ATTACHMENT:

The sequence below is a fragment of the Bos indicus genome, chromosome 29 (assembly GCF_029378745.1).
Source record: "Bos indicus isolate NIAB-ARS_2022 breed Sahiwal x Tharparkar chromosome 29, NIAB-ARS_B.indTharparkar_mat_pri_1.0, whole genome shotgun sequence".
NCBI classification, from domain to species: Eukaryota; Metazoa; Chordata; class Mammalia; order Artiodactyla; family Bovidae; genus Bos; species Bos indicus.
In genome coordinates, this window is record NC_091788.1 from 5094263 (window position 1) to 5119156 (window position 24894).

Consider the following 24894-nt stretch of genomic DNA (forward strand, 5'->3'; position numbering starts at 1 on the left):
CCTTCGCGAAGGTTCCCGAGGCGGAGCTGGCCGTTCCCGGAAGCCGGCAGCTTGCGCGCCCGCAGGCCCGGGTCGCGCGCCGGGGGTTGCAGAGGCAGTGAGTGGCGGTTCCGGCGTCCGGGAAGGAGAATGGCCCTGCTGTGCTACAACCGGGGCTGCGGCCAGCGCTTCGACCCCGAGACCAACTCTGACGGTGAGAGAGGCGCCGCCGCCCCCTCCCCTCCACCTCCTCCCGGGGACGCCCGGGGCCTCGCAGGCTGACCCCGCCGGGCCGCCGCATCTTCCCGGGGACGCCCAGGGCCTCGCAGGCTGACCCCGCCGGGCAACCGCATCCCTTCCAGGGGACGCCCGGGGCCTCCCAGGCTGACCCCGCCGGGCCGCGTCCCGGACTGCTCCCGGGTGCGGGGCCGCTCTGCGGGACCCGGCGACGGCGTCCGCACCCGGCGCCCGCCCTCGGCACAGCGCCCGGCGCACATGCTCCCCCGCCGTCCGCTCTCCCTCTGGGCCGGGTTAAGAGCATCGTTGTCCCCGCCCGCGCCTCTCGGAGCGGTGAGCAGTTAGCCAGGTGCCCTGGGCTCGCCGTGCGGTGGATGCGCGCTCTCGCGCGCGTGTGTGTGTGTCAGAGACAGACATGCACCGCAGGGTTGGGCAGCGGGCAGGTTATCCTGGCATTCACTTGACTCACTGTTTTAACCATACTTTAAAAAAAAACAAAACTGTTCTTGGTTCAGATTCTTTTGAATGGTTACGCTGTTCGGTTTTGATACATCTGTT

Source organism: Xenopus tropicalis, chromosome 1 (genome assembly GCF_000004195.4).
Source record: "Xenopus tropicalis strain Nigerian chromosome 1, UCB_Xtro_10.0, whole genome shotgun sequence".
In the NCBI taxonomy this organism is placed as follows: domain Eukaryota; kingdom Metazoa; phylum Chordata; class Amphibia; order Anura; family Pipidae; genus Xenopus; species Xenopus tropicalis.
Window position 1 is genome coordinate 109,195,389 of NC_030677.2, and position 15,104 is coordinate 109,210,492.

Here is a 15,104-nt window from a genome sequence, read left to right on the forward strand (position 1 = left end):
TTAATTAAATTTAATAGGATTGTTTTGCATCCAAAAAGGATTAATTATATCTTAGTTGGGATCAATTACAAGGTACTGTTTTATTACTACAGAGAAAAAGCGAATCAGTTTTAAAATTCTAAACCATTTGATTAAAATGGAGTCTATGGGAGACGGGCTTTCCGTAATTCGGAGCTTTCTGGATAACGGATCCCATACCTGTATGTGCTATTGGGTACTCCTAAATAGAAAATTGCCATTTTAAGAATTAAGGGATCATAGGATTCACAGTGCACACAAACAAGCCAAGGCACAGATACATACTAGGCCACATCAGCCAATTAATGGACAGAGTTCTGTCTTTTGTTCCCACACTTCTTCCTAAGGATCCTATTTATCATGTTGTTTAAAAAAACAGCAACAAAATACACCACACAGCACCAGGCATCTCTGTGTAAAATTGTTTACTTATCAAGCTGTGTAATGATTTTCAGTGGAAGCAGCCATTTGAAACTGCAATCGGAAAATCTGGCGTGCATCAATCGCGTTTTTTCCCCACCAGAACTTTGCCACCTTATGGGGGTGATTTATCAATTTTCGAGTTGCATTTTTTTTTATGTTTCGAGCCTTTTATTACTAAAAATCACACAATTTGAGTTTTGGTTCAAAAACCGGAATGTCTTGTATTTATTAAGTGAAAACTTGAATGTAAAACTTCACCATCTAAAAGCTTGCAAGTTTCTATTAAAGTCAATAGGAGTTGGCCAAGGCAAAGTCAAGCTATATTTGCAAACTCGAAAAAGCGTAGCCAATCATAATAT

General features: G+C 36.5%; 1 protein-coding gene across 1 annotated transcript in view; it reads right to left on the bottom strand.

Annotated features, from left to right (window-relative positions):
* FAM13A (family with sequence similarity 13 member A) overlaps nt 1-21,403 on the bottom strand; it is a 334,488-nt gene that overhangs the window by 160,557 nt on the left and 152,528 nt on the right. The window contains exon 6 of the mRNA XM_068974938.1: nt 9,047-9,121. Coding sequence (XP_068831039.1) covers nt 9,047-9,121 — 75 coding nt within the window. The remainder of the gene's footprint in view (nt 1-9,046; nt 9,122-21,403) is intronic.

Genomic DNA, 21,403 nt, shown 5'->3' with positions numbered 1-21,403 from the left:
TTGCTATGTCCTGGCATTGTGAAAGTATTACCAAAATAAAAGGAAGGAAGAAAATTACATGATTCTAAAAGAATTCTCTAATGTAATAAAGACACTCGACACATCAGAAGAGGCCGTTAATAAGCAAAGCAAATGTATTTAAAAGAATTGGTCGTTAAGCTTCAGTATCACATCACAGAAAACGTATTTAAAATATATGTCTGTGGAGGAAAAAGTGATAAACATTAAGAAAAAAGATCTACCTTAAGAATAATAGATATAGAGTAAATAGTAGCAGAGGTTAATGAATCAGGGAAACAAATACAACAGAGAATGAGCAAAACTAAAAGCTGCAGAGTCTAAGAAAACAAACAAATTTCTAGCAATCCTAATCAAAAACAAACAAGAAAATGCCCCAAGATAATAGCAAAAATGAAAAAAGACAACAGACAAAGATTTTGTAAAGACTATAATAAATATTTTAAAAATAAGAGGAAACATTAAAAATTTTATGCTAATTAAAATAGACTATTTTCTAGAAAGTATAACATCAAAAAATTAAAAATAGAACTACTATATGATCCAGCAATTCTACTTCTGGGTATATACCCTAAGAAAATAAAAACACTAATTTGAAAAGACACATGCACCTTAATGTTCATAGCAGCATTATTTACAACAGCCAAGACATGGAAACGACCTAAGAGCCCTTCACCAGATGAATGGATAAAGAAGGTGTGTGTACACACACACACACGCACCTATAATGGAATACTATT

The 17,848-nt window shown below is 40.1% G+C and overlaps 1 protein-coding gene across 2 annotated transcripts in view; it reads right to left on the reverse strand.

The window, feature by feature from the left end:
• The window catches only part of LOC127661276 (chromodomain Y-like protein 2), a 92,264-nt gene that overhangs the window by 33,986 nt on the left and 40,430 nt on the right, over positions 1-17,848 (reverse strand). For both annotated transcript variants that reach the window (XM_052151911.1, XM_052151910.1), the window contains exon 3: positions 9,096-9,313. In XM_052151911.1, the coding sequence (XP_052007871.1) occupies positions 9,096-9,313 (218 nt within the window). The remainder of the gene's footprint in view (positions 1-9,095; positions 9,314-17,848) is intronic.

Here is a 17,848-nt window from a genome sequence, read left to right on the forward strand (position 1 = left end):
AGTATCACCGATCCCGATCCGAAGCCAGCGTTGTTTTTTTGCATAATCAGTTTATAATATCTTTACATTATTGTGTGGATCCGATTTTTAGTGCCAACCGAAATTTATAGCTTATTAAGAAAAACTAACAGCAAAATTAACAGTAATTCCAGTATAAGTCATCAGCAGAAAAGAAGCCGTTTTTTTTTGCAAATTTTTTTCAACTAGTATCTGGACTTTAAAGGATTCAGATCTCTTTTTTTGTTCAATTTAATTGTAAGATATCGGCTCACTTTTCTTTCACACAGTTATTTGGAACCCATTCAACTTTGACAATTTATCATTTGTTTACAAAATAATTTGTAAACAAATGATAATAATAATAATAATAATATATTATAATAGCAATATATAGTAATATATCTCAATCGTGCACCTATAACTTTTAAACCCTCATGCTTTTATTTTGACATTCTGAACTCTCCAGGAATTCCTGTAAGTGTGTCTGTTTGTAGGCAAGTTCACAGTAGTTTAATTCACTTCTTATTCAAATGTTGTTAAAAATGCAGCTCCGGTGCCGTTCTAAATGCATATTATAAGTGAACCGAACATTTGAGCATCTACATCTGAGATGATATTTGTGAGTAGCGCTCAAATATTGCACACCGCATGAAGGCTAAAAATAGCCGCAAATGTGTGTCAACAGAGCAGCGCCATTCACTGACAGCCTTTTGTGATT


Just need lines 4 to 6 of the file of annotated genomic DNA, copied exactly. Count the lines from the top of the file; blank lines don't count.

In genome coordinates, this window is record NC_091788.1 from 5094263 (window position 1) to 5119156 (window position 24894).

Consider the following 24894-nt stretch of genomic DNA (forward strand, 5'->3'; position numbering starts at 1 on the left):
CCTTCGCGAAGGTTCCCGAGGCGGAGCTGGCCGTTCCCGGAAGCCGGCAGCTTGCGCGCCCGCAGGCCCGGGTCGCGCGCCGGGGGTTGCAGAGGCAGTGAGTGGCGGTTCCGGCGTCCGGGAAGGAGAATGGCCCTGCTGTGCTACAACCGGGGCTGCGGCCAGCGCTTCGACCCCGAGACCAACTCTGACGGTGAGAGAGGCGCCGCCGCCCCCTCCCCTCCACCTCCTCCCGGGGACGCCCGGGGCCTCGCAGGCTGACCCCGCCGGGCCGCCGCATCTTCCCGGGGACGCCCAGGGCCTCGCAGGCTGACCCCGCCGGGCAACCGCATCCCTTCCAGGGGACGCCCGGGGCCTCCCAGGCTGACCCCGCCGGGCCGCGTCCCGGACTGCTCCCGGGTGCGGGGCCGCTCTGCGGGACCCGGCGACGGCGTCCGCACCCGGCGCCCGCCCTCGGCACAGCGCCCGGCGCACATGCTCCCCCGCCGTCCGCTCTCCCTCTGGGCCGGGTTAAGAGCATCGTTGTCCCCGCCCGCGCCTCTCGGAGCGGTGAGCAGTTAGCCAGGTGCCCTGGGCTCGCCGTGCGGTGGATGCGCGCTCTCGCGCGCGTGTGTGTGTGTCAGAGACAGACATGCACCGCAGGGTTGGGCAGCGGGCAGGTTATCCTGGCATTCACTTGACTCACTGTTTTAACCATACTTTAAAAAAAAACAAAACTGTTCTTGGTTCAGATTCTTTTGAATGGTTACGCTGTTCGGTTTTGATACATCTGTT